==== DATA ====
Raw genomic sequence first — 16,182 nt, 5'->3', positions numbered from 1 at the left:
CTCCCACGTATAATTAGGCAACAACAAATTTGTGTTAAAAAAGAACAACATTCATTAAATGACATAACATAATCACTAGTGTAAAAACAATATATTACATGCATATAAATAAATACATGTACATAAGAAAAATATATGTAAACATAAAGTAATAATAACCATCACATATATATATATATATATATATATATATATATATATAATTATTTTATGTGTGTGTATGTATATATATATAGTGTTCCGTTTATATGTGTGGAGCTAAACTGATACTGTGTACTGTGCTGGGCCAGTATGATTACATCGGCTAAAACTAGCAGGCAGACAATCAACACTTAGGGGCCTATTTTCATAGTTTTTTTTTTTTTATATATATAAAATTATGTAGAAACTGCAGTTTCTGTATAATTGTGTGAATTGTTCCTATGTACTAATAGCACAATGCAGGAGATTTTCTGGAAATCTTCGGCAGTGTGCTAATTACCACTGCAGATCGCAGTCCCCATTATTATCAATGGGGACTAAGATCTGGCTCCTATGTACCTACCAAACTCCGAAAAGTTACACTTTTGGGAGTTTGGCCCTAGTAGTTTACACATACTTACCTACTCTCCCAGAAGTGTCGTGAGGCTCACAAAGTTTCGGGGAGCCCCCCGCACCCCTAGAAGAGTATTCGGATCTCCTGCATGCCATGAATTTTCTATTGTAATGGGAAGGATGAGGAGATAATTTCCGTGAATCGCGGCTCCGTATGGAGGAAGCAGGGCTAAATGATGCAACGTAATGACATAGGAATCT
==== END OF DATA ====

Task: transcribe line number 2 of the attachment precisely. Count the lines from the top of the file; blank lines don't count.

CTCCCACGTATAATTAGGCAACAACAAATTTGTGTTAAAAAAGAACAACATTCATTAAATGACATAACATAATCACTAGTGTAAAAACAATATATTACATGCATATAAATAAATACATGTACATAAGAAAAATATATGTAAACATAAAGTAATAATAACCATCACATATATATATATATATATATATATATATATATATATAATTATTTTATGTGTGTGTATGTATATATATATAGTGTTCCGTTTATATGTGTGGAGCTAAACTGATACTGTGTACTGTGCTGGGCCAGTATGATTACATCGGCTAAAACTAGCAGGCAGACAATCAACACTTAGGGGCCTATTTTCATAGTTTTTTTTTTTTTATATATATAAAATTATGTAGAAACTGCAGTTTCTGTATAATTGTGTGAATTGTTCCTATGTACTAATAGCACAATGCAGGAGATTTTCTGGAAATCTTCGGCAGTGTGCTAATTACCACTGCAGATCGCAGTCCCCATTATTATCAATGGGGACTAAGATCTGGCTCCTATGTACCTACCAAACTCCGAAAAGTTACACTTTTGGGAGTTTGGCCCTAGTAGTTTACACATACTTACCTACTCTCCCAGAAGTGTCGTGAGGCTCACAAAGTTTCGGGGAGCCCCCCGCACCCCTAGAAGAGTATTCGGATCTCCTGCATGCCATGAATTTTCTATTGTAATGGGAAGGATGAGGAGATAATTTCCGTGAATCGCGGCTCCGTATGGAGGAAGCAGGGCTAAATGATGCAACGTAATGACATAGGAATCT